MyQuery is the name of my query. edges is a collection of connected items with relationships. The node is the single Airtable object that represents my Airtable base. And that node has properties of recordId and data of Org_Name and Org_Logo.

Querying my Airtable with GraphQL

The Airtable API is a REST API. What’s cool about Gatsby is that it pretty much handles the typing, type inference, and JSON parsing. And what’s cool about GraphQL is that it doesn’t matter how your database is designed, GraphQL is a query language designed to query just about any database. The Apollo server handles how that query gets interpreted by the database. It only has one endpoint: a POST request with a body that contains contains a query to read, update, etc.

Note that there’s another GraphiQL interface that you can trigger as well: Playground.

Playground gives you a different interface to http://localhost:8000/___graphql. You can run the default by not providing the GATSBY_GRAPHQL_IDE value. Stop the server with Crtl-C . Then restart it with the GATSBY_GRAPHQL_IDE config value. And if you don’t refresh your browser, you can toggle between the different views, depending on how you like. I like Playground for the docs, and the default for the code completion. But pretty much both give you the same information.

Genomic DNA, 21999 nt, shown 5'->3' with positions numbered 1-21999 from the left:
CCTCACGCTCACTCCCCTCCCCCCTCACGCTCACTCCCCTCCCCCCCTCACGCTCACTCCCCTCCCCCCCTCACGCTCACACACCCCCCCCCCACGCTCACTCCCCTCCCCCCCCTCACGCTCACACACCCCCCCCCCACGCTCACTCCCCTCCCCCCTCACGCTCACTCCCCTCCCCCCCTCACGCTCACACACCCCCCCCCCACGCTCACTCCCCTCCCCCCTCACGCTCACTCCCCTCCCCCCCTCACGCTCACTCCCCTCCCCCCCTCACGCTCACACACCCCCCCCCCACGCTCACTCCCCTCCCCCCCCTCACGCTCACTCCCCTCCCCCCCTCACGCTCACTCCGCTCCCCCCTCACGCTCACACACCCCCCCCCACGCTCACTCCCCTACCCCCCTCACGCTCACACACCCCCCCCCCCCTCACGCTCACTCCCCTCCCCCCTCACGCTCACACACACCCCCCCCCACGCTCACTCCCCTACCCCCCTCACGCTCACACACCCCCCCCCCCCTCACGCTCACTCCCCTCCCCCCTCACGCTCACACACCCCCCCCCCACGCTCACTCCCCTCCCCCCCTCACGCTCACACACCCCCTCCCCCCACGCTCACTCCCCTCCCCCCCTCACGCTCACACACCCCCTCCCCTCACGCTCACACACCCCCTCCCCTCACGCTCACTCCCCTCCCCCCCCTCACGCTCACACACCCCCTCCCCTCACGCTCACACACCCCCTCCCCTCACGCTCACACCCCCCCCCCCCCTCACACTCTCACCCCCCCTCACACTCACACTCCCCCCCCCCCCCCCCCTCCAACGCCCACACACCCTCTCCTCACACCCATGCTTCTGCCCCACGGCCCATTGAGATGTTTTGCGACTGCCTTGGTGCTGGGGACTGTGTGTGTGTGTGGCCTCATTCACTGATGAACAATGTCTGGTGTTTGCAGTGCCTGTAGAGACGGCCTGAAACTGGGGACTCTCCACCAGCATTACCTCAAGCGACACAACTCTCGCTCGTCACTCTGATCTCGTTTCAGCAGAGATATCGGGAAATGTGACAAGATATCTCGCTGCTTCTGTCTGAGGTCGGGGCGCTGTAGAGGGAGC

>>GATSBY_GRAPHQL_IDE=playground gatsby develop

So with the simple query above, I’m going create a constant object and then feed it into a Gatsby data object that returns the HTML, just as React does. I’m doing it in a Typescript file, logos.tsx, but I’m not really setting things up completely. I’m just trying to get some data and view it.

I’m actually going to ditch the edges node when I copy my query over into my code:

export const query = graphql`
query {
allAirtable {
nodes {
data {
Org_Logo {
thumbnails {
small {

And I don’t really need the logo file name or thumbnails right now, but it’s interesting to see how the default Airtable fields filled out for an attachment filed in the UI.

// eslint-disable-next-line react/prop-types
export default ({data}) => {
const allAirtableData = data.allAirtable.nodes;
return (
// eslint-disable-next-line react/prop-types {
{ Org_Name: string;
Org_Logo: [{ url: string; }];
}, i:number ) => (
<li key={i}>
{} -- {node.recordId}
{ {url:string}) => (
)) }

For the nested array, Org_Logo, I had to map it and couldn’t just use dot notation.